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Trade-Offs and Public Support for Security Reform during Democratic Transitions

In: Middle East Law and Governance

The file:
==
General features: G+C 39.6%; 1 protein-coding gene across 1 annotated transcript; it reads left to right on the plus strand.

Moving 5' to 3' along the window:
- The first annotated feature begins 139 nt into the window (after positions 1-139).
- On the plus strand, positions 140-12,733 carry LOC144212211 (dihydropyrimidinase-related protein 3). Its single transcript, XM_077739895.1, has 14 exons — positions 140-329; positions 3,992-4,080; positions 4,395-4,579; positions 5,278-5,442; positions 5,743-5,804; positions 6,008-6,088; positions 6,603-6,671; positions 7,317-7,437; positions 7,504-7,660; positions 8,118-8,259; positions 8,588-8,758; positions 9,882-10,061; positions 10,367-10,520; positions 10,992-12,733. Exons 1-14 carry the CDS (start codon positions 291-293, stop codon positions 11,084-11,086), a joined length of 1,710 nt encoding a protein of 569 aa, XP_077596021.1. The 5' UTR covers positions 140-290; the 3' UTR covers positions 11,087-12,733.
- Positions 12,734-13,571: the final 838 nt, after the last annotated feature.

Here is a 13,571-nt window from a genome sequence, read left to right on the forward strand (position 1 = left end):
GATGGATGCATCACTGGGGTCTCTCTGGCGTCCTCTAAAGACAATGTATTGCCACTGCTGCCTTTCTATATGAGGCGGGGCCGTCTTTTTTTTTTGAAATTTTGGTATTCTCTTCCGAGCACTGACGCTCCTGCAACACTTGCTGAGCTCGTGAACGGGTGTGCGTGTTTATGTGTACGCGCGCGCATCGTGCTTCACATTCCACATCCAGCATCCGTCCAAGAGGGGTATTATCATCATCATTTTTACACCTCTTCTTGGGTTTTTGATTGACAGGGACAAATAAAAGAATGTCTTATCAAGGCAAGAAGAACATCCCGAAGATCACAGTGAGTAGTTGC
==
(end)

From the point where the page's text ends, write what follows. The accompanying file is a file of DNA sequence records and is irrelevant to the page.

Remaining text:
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During democratic transitions, newly elected governments face public demands to reform the institutions of the old regime, especially the security forces; yet, these reforms often fail. I argue that politicians define policy issues in ways that maximize popular support for their own positions through well-established processes of elite issue framing. Politicians can reduce popular demand for difficult and costly reforms of the security forces by framing them as trade-offs with other types of reform. The argument is tested with original survey data from Tunisia, an important contemporary case of democratic transition. An embedded vignette experiment primes existing issue frames by asking respondents to adjudicate between investments in security reform versus economic or political reform. I find that framing a trade-off with a more popular policy, economic development, reduces public demand for security reform. These findings have important implications for security sector reform and democratic consolidation in Tunisia and beyond.

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